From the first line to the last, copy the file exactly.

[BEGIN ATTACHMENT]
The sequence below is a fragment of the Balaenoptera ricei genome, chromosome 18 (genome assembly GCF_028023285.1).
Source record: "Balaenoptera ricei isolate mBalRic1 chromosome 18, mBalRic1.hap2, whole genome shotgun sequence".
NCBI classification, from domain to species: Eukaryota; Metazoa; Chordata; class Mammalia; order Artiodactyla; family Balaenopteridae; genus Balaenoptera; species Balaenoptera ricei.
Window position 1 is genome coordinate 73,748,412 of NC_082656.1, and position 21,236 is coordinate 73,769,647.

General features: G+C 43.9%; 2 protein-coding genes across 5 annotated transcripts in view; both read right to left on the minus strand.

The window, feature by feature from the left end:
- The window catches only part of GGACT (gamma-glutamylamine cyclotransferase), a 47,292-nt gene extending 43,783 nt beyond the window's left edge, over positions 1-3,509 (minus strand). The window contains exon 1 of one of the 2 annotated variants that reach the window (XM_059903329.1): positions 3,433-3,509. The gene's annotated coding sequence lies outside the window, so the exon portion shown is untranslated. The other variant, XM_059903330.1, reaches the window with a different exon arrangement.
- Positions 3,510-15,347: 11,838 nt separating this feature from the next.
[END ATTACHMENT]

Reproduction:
The sequence below is a fragment of the Balaenoptera ricei genome, chromosome 18 (genome assembly GCF_028023285.1).
Source record: "Balaenoptera ricei isolate mBalRic1 chromosome 18, mBalRic1.hap2, whole genome shotgun sequence".
NCBI classification, from domain to species: Eukaryota; Metazoa; Chordata; class Mammalia; order Artiodactyla; family Balaenopteridae; genus Balaenoptera; species Balaenoptera ricei.
Window position 1 is genome coordinate 73,748,412 of NC_082656.1, and position 21,236 is coordinate 73,769,647.

General features: G+C 43.9%; 2 protein-coding genes across 5 annotated transcripts in view; both read right to left on the minus strand.

The window, feature by feature from the left end:
- The window catches only part of GGACT (gamma-glutamylamine cyclotransferase), a 47,292-nt gene extending 43,783 nt beyond the window's left edge, over positions 1-3,509 (minus strand). The window contains exon 1 of one of the 2 annotated variants that reach the window (XM_059903329.1): positions 3,433-3,509. The gene's annotated coding sequence lies outside the window, so the exon portion shown is untranslated. The other variant, XM_059903330.1, reaches the window with a different exon arrangement.
- Positions 3,510-15,347: 11,838 nt separating this feature from the next.